Manufactured Goods Exports Slip Below Path to Double in Five Years

By August 11, 2011Trade

Petroleum and manufactured goods dominated the U.S. trade deficit during the first half of 2011 according to data released today by the Commerce Department.

Of the $288 billion dollar goods and services deficit accumulated so far this year, the deficit in petroleum was  $169 billion and in manufactures was $213 billion – together they account for more than the entire deficit.  Partially offsetting these deficits were surpluses in services and agricultural commodities.

The petroleum deficit in the first half of 2011 was $32 billion larger than in the first half of 2010, and the manufactured goods deficit was up $38 billion.

Total U.S. exports of goods and services were up 16 percent over the first half of 2010, staying ahead of the 15 percent annual rate necessary to reach the goal of doubling exports by the end of 2014.  Manufactured goods exports, however, have slipped below this target rate, rising 12.8 percent over the first half of 2010.

Manufactures outperformed services, which grew only 9.9 percent.  Overall export growth was spurred by agricultural goods and mineral fuel exports.

Manufactured goods imports for the first half of the year grew more rapidly than exports, up 15.1 percent over the first half of 2010.  The growth was fastest in capital goods, where imports were up 17 percent.  Consumer goods imports rose 10 percent and automotive imports were up 13 percent. Fully 70 percent of the manufactured goods deficit in the first half of the year was in the consumer goods category.

On a monthly basis, June exports of goods and services fell slightly from May, marking the second straight month of decline.  Manufactured goods exports, seasonally-adjusted, dropped 1.5 percent from May, the second straight month of decline.  Of particular concern is that exports of capital goods, the largest U.S. export category, fell 3.6 percent in June – putting capital goods exports back to the level of December 2010.  While this could be a one-month aberration, the decline was quite widespread with two-thirds of capital goods export groups showing declines.  The only major growth was in exports of civilian aircraft.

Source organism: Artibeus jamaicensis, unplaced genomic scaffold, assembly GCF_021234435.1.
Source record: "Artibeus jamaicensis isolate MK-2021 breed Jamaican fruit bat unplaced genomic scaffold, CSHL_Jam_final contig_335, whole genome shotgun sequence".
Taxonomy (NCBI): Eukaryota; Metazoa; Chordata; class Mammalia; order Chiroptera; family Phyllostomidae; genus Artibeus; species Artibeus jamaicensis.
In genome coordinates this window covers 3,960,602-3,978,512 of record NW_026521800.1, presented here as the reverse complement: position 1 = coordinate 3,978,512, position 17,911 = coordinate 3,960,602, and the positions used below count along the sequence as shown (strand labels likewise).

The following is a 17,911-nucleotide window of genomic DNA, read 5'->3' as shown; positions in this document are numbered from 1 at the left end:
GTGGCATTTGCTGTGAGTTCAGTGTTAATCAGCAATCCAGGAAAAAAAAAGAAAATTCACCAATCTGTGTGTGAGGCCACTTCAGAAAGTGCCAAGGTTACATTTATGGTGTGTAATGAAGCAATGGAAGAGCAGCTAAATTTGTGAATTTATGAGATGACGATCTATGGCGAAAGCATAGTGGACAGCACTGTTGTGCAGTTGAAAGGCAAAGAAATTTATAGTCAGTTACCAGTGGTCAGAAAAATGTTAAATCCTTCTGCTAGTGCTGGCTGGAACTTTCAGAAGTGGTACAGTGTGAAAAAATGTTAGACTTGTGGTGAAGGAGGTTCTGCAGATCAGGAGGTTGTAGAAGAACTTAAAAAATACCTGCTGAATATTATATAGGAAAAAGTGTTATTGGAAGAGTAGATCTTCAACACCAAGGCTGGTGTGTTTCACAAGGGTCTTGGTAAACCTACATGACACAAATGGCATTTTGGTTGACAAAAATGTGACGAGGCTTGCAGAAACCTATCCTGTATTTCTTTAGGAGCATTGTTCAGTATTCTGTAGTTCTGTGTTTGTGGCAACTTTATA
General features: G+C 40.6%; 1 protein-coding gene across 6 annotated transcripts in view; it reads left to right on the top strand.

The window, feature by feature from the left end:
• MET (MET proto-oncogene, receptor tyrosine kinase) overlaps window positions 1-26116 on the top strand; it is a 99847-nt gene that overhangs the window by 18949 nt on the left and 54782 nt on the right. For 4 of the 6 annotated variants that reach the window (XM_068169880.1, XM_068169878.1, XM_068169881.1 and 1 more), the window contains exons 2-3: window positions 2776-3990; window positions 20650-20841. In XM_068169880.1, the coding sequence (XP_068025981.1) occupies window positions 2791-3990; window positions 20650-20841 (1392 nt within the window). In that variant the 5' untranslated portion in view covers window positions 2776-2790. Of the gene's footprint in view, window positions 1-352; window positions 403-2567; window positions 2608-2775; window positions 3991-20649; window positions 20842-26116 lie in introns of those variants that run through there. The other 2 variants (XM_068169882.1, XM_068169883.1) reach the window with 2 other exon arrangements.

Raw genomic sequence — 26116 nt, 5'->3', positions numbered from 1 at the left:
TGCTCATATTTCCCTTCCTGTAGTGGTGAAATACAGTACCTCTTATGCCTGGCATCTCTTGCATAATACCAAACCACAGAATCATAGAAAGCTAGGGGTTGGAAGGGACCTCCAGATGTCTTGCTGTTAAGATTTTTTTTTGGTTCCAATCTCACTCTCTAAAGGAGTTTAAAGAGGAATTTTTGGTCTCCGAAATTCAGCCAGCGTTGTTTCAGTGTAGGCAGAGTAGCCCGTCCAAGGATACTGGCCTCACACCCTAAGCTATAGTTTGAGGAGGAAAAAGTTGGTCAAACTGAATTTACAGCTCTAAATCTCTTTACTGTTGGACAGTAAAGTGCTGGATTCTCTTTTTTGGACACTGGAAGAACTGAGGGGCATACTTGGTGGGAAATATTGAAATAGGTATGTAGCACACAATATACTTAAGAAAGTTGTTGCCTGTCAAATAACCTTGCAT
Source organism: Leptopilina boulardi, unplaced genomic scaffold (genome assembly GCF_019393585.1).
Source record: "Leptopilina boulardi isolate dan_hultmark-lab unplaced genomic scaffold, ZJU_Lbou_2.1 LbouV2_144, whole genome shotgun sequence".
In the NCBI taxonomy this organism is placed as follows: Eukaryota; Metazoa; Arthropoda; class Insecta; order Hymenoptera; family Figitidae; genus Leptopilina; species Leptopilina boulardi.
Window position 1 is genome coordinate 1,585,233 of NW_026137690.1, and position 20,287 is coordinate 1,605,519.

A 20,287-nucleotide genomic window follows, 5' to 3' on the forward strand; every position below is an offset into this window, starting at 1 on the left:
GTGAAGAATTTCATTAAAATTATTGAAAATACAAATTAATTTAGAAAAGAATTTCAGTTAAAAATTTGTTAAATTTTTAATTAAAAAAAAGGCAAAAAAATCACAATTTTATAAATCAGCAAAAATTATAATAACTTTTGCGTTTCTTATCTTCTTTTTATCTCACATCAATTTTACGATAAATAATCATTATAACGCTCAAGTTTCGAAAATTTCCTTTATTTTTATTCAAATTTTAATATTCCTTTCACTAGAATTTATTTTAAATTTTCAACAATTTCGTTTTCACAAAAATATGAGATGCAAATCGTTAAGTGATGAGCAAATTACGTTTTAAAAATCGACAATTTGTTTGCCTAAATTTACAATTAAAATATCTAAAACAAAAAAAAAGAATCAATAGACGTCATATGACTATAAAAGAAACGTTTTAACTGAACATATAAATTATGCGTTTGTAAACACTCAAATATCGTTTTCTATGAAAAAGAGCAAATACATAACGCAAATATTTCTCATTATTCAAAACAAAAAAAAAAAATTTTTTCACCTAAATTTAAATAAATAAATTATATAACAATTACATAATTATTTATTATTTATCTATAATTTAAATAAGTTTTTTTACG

While U.S. exports are being aided by the competitive range of the U.S. dollar, industrial machinery and other capital goods exports are being hampered by slower than expected growth in traditional U.S. markets, such as Europe and increasing competition from foreign firms.  

The trade figures show the Administration needs to examine its actions to reach the goal of doubling U.S. manufactured goods exports and enable their more rapid growth.

A key concern is the greater extent to which competitor firms are receiving export support from their governments.  Export financing is particularly important for capital goods, and as Congress considers reauthorization of the U.S. Export-Import Bank, priority must be given to expanding its capabilities – particularly since the bank is self-financing and does not cost taxpayers a dime.

Another cost-free export expansion tool that must be given immediate priority is passage of the pending trade agreements with Colombia, Korea, and Panama.  As our traditional markets are growing more slowly than in the past, faster growth in U.S. exports necessitates focusing on the faster-growing markets of South America and Asia. 

Confirming the importance of more trade agreements, the year-to-date data show that American manufacturers are on track to register a more than $30 billion dollar surplus with existing trade agreement partners this year – the entire manufactured goods deficit is with countries that have not agreed to be U.S. trade agreement partners.

Today’s data also underscores the necessity for reducing dependence on imported oil, by accelerating offshore drilling, increasing access to natural gas in shale formations, and taking other steps to increase domestic energy production. 

Frank Vargo is vice president for international economic affairs, National Association of Manufacturers.

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